Philip Melanchthon against Thomas Aquinas: Do the sacraments benefits others besides the recipients?
"All Masses are godless, therefore, except those by which consciences are encouraged for the strengthening of faith. A sacrifice is what we offer to God, but we do not offer Christ to God. But he himself offered up himself once for all. Therefore, those who perform Masses in order to do some good work or offer Christ to God for the living and the dead with the idea that the oftener this is repeated, the better they become, are caught in godless error. I think that for the most part these errors must be blamed on Thomas who taught that a Mass benefits others besides the one who partakes."
pg 146., "On Participation In The Lord's Supper", Philip Melanchthon's Loci Communes (Library of Christian Classics),
The Lord's Supper is referred to as a "sacrifice" verify early in Church History, even in the Apostolic Fathers. Here's an example of the Didache (which may have been written before the New Testament was completed.):
"Christian Assembly on the Lord's Day. But every Lord's day gather yourselves together, and break bread, and give thanksgiving after having confessed your transgressions, that your sacrifice may be pure. But let no one who is at odds with his fellow come together with you, until they be reconciled, that your sacrifice may not be profaned. For this is that which was spoken by the Lord: "In every place and time offer to me a pure sacrifice; for I am a great King, says the Lord, and my name is wonderful among the nations." ~ Chapter 14., Didache
What's most interesting about Melanchthon's comments in Loci, is that he concludes that the degeneration of the Eucharist to the point that only the Priest took both species of the Mass, and that those species could be later sold to benefit others.
This discussion about whether the Lord's Supper benefits others, is relevant to the Baptist dogma that excludes Children of believers in Christian household from participating in either the Lord's Supper (padeocommunion) or Baptism (padeobaptism). It's also relevant to almost everyone, because children are not permitted to the Lord's Table in any large Church Body (except possibly Eastern Orthodox). So it seems that when the Church collectively partakes in the Eucharist, that children, catechumen and other non-nonparticipating members of the household of faith somehow participate based on the faith of the spiritual parent.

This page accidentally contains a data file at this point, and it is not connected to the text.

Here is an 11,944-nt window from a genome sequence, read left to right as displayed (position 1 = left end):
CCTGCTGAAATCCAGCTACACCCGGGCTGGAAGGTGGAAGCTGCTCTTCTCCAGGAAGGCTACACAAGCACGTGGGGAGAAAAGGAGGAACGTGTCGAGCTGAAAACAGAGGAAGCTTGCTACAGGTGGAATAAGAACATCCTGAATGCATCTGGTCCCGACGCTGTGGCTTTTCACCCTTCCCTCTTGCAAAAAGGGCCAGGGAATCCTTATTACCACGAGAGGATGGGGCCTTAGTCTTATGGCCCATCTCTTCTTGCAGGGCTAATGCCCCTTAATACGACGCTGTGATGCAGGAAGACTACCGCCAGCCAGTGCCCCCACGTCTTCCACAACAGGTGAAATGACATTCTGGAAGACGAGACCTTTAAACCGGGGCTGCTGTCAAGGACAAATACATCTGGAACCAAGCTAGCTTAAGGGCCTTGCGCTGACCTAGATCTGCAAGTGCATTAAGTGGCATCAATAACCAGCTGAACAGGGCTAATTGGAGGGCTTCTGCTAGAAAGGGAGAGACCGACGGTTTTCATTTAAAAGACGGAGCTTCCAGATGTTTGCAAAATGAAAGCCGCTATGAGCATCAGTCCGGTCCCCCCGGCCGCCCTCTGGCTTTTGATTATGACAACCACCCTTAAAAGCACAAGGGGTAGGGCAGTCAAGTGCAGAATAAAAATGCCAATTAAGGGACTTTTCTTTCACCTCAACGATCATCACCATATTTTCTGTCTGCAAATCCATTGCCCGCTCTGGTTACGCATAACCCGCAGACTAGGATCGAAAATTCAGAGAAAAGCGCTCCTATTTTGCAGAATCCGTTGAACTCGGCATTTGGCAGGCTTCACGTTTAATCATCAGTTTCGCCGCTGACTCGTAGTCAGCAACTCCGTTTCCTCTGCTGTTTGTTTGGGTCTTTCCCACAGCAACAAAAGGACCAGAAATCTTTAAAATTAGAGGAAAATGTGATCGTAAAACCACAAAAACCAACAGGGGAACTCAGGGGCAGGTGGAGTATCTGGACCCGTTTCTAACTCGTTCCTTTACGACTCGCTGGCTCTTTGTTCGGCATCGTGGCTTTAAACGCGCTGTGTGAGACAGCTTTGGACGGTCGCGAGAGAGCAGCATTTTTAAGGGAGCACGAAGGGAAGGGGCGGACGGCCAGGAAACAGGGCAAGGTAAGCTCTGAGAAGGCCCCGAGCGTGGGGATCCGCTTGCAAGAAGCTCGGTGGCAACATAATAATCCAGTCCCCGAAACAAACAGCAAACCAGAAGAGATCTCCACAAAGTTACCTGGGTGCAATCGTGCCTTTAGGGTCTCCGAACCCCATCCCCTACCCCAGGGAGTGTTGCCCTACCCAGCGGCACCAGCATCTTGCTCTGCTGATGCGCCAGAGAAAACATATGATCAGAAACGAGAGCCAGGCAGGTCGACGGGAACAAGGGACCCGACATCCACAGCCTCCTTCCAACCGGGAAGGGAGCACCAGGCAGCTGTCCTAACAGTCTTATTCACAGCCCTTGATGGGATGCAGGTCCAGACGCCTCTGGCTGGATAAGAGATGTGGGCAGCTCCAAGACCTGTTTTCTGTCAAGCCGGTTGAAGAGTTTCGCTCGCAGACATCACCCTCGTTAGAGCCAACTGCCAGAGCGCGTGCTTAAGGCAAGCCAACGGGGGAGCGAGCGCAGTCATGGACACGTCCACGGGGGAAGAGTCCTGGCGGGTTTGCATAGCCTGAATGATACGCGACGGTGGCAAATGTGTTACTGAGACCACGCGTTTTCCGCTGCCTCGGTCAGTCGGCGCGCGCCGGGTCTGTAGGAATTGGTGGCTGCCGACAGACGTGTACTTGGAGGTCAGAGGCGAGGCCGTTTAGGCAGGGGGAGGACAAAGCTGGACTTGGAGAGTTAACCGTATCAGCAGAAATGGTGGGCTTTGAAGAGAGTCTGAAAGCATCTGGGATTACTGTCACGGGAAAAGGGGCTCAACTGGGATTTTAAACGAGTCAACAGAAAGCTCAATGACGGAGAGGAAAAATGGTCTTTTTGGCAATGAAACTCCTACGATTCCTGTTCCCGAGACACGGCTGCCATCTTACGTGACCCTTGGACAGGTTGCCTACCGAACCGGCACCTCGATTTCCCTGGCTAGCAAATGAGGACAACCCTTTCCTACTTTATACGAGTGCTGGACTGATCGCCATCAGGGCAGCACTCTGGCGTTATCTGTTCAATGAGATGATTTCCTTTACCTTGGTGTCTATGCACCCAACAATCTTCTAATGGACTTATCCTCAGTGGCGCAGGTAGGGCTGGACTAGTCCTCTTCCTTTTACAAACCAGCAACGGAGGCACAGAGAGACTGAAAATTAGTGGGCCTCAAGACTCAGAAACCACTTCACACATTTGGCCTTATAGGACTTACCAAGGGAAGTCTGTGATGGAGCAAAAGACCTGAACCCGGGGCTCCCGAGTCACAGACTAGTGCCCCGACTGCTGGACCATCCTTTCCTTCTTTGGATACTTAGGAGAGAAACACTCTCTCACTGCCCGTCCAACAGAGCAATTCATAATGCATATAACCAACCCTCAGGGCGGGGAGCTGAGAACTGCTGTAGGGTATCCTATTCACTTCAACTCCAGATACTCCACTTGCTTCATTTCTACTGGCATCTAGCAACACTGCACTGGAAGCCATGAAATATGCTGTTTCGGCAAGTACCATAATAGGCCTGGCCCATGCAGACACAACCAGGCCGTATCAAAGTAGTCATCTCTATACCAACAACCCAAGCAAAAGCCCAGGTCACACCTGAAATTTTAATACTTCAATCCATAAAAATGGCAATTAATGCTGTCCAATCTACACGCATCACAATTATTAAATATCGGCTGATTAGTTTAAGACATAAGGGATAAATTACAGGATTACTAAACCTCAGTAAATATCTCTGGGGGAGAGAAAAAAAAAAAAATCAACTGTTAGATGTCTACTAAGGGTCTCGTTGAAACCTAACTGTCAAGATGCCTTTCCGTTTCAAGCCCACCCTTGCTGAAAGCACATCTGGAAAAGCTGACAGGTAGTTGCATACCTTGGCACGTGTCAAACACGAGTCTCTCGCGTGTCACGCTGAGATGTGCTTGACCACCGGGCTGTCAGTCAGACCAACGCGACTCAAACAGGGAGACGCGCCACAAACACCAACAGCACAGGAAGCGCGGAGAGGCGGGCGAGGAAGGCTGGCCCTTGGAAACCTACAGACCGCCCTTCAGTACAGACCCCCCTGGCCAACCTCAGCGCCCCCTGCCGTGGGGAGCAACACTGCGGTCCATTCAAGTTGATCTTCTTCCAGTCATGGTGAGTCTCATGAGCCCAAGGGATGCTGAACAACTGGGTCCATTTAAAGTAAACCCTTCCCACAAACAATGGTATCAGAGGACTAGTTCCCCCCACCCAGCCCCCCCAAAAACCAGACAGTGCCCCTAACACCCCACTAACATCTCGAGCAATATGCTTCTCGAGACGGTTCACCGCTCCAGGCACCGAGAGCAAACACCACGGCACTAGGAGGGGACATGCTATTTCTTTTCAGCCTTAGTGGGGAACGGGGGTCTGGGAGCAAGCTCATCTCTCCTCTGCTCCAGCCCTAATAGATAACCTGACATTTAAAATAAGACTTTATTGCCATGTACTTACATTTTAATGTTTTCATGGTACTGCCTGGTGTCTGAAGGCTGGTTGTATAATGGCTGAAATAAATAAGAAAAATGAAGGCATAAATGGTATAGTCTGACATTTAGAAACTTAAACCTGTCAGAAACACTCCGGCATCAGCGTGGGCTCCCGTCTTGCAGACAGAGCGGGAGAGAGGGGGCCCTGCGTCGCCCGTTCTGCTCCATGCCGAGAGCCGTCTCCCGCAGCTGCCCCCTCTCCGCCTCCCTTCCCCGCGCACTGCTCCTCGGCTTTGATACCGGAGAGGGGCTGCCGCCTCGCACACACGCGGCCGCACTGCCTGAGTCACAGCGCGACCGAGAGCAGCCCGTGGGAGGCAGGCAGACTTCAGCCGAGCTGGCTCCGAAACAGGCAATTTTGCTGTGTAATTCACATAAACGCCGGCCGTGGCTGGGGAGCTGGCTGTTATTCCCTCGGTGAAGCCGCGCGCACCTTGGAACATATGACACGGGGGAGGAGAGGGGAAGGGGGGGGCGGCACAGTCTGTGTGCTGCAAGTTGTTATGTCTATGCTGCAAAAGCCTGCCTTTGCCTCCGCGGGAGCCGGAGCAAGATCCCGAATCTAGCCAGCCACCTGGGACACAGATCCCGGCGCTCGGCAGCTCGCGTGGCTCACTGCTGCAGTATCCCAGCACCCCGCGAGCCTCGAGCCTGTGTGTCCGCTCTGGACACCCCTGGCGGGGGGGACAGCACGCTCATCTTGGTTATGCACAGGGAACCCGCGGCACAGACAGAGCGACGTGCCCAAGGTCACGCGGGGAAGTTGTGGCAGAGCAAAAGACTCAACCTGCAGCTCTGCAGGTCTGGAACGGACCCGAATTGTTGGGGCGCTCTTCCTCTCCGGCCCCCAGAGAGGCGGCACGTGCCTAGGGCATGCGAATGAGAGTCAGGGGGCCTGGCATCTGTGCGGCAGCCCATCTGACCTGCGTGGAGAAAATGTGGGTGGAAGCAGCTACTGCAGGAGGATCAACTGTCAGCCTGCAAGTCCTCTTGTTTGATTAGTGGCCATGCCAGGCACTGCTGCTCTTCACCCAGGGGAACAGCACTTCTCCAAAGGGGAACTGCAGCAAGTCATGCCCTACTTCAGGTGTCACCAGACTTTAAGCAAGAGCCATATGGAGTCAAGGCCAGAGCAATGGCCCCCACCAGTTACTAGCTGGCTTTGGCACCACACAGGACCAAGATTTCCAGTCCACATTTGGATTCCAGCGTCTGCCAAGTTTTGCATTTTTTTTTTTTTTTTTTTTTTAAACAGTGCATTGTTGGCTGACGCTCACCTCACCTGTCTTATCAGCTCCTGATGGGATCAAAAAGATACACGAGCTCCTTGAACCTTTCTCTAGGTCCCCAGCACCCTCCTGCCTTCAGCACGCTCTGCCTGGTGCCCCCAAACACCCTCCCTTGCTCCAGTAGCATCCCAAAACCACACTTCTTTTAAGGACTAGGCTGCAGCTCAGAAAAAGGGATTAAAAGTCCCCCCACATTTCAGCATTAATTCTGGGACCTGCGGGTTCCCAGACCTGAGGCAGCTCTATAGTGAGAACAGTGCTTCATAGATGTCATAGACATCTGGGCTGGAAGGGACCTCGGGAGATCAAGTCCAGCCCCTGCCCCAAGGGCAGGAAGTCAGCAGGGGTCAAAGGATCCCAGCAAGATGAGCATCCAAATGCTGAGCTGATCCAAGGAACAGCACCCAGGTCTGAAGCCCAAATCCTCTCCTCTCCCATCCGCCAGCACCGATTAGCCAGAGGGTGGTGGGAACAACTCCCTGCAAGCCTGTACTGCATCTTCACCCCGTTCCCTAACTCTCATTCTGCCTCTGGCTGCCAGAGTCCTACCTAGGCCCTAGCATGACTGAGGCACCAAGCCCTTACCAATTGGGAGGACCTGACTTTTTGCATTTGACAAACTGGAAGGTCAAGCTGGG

Melanchthon's comments in Loci seem to be considering whether the benefits of the Lord's Supper can be communicated to those outside the Church, and that answer seems to be no.
I've cited at length the section from Thomas Aquinas' Summa Theologica that Melanchthon refers here:
Whether this sacrament benefit others besides the recipients?
Objection 1: It seems that this sacrament benefits only the recipients. For this sacrament is of the same genus as the other sacraments, being one of those into which that genus is divided. But the other sacraments only benefit the recipients; thus the baptized person alone receives effect of Baptism. Therefore, neither does this sacrament benefit others than the recipients.
Objection 2: Further, the effects of this sacrament are the attainment of grace and glory, and the forgiveness of sin, at least of venial sin. If therefore this sacrament were to produce its effects in others besides the recipients, a man might happen to acquire grace and glory and forgiveness of sin without doing or receiving anything himself, through another receiving or offering this sacrament.
Objection 3: Further, when the cause is multiplied, the effect is likewise multiplied. If therefore this sacrament benefit others besides the recipients, it would follow that it benefits a man more if he receive this sacrament through many hosts being consecrated in one mass, whereas this is not the Church's custom: for instance, that many receive communion for the salvation of one individual. Consequently, it does not seem that this sacrament benefits anyone but the recipient.